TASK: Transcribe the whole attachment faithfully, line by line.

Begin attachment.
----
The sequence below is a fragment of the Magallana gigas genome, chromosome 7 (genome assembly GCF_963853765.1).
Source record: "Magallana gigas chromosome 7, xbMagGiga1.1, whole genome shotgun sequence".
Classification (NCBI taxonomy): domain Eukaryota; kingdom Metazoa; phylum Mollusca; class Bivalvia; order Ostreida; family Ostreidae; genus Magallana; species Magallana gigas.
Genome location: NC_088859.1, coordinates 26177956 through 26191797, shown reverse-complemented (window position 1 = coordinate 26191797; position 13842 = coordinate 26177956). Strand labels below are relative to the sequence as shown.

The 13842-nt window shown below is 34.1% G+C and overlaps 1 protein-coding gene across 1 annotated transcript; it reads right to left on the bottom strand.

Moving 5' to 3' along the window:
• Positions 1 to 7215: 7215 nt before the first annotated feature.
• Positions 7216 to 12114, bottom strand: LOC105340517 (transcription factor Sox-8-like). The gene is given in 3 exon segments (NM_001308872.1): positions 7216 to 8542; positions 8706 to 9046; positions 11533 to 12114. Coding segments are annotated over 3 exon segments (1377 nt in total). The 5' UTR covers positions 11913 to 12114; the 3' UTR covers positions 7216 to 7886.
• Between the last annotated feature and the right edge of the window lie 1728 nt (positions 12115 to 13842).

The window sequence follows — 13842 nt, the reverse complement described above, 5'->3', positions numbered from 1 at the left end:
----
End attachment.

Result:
The sequence below is a fragment of the Magallana gigas genome, chromosome 7 (genome assembly GCF_963853765.1).
Source record: "Magallana gigas chromosome 7, xbMagGiga1.1, whole genome shotgun sequence".
Classification (NCBI taxonomy): domain Eukaryota; kingdom Metazoa; phylum Mollusca; class Bivalvia; order Ostreida; family Ostreidae; genus Magallana; species Magallana gigas.
Genome location: NC_088859.1, coordinates 26177956 through 26191797, shown reverse-complemented (window position 1 = coordinate 26191797; position 13842 = coordinate 26177956). Strand labels below are relative to the sequence as shown.

The 13842-nt window shown below is 34.1% G+C and overlaps 1 protein-coding gene across 1 annotated transcript; it reads right to left on the bottom strand.

Moving 5' to 3' along the window:
• Positions 1 to 7215: 7215 nt before the first annotated feature.
• Positions 7216 to 12114, bottom strand: LOC105340517 (transcription factor Sox-8-like). The gene is given in 3 exon segments (NM_001308872.1): positions 7216 to 8542; positions 8706 to 9046; positions 11533 to 12114. Coding segments are annotated over 3 exon segments (1377 nt in total). The 5' UTR covers positions 11913 to 12114; the 3' UTR covers positions 7216 to 7886.
• Between the last annotated feature and the right edge of the window lie 1728 nt (positions 12115 to 13842).

The window sequence follows — 13842 nt, the reverse complement described above, 5'->3', positions numbered from 1 at the left end: